21. MeowMix

    MeowMix Explaining "Post-Call"
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    It seems to me that these contradict each other. If I send students home, they are not going to be around when the next interesting procedure or patient shows up. So they cannot be as actively involved as someone who is willing to do their reading in the hospital (let's be honest, the "catching up" is usually screwing around). You get a choice: either you can be involved in everything, or you can go home and get more free time. You can't imagine that the resident is going to save the fun stuff for while you are around.
     
  22. DrDre311

    DrDre311 Makaveli
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    Ha! I assure you that it is very, very rare that I am asked a question I can't answer (by anyone).

    Students should just be able to read my mind if they want me to teach them.
     
  23. Droopy Snoopy

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    What I will do:

    1) I'll let my students know where they stand in, day one, in terms of receiving a good/bad eval and the top few things they should learn during their week/month.

    2) Going home at 11:30am if nothing's happening or working their asses off until 7pm if there is, whatever the case may be, but I'll be conscious of their presence and not have them stand there watching me text my wife or dictate discharge summaries.


    What I won't do:

    1) Stop working to give a lecture on hyper/hypokalemia or something. I will be happy to answer questions and talk about the stuff I'm doing, like why I wrote for warfarin instead of lovenox on this patient we're admitting, but not if it means I get a minute's less sleep or a minute's extra time at the hospital.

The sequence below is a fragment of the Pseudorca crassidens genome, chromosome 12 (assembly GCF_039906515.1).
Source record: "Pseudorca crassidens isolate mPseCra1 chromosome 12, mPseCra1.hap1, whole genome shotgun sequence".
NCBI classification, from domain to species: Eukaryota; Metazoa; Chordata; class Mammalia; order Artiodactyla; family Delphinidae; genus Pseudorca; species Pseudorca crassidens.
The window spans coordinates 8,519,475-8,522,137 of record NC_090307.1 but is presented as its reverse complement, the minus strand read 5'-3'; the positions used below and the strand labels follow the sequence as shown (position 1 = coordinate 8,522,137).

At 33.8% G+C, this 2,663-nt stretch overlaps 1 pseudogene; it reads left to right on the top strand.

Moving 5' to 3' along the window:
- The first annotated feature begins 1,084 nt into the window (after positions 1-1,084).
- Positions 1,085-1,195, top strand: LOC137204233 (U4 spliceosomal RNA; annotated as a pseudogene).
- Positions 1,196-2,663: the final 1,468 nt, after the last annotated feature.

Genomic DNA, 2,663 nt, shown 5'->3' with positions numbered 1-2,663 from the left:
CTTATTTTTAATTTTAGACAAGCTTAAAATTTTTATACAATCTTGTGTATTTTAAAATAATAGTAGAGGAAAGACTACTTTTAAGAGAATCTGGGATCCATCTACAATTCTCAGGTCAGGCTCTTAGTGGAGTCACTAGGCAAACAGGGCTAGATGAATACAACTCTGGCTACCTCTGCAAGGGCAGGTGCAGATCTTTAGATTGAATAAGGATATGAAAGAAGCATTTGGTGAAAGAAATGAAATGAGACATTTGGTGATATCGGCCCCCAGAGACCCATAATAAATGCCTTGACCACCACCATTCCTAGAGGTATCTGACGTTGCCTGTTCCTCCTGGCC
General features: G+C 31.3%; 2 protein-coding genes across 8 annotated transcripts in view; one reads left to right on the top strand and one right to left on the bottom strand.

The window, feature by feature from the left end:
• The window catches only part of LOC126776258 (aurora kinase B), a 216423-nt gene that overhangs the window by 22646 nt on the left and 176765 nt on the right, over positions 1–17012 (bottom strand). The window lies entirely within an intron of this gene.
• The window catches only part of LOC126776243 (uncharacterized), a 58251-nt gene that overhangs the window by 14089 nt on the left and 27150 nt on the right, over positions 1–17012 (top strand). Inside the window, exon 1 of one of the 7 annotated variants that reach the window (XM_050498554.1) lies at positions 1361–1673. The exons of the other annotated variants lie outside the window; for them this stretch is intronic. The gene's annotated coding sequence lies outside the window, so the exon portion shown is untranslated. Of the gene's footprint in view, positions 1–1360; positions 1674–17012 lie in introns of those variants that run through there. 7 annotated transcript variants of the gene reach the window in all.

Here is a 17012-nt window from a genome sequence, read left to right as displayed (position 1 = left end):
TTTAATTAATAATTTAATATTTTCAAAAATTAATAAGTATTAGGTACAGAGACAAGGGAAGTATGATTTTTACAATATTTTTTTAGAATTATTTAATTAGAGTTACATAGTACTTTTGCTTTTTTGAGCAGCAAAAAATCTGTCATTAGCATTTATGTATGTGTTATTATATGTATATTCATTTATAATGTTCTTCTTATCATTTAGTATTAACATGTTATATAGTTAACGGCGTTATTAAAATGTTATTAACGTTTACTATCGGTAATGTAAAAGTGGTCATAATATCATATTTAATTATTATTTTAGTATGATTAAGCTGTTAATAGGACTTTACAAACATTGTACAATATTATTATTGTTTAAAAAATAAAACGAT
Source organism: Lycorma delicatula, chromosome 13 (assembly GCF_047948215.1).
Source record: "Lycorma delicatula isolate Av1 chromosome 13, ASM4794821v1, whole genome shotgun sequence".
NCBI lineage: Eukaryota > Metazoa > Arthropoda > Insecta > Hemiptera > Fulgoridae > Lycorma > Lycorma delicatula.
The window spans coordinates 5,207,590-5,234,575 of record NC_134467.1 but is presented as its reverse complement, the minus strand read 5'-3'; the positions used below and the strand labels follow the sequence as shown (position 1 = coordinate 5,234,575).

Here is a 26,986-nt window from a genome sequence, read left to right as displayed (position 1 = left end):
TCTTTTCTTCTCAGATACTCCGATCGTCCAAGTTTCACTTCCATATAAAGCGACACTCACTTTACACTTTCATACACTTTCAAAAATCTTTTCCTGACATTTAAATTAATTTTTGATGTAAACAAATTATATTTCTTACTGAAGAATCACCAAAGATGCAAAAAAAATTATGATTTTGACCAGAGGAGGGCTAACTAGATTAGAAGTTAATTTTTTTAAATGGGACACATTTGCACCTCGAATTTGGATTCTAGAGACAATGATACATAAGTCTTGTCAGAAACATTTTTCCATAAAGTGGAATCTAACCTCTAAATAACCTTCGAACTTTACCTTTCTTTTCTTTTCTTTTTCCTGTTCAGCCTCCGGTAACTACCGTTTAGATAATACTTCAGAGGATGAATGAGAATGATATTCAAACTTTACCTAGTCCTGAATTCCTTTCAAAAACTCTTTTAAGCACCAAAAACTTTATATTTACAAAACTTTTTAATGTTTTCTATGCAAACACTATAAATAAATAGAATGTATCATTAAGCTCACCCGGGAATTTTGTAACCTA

2) Dole out the scut. Some medical students have a mistaken idea of what it is, but anything that has any remote connection to patient care is not scut. But I can make my own coffee and would fully expect to be told to go **** myself if I slipped up and asked a student to fetch me some.
     
  24. NPR

    NPR
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    The other thing to consider is what pressure the school or clerkship director may place on residents.

    At our school, some ridiculous % like 2% receive a nomination for honors. In which case, trying to be nice and giving everyone high marks will ensure that the clerkship director ignores all of your eval forms.
     
  25. dienekes88

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    When I am a resident, I will...

    1) be sleepy
    2) be old
    3) attempt to marry a managing director at an investment bank

    Alright, T-1000. :laugh:
     
  26. Huh? What? :confused:

    Crazy circulator. :rolleyes:

    Easy there, buddy. Lots of non-trads here. :) If "by old" you mean that you'll be 26...well, that's not old. :laugh:
     
  27. SLUser11

    SLUser11 CRS
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    I don't know how you extrapolated from my post that I allow my students to be abused by nurses......that is a privilege that I reserve for myself!

    Actually, I'm in an environment now where the majority of nurses are good to the students, but I remember the constant abuse I incurred as a student, and I empathize with your plight.

    Still, I would say that as much as you want your heroic resident to come to your rescue, losing all respect for them if they don't is pretty ridiculous. A big part of functioning in a medical team, like it or not, is learning to have a thick skin and choosing your battles wisely.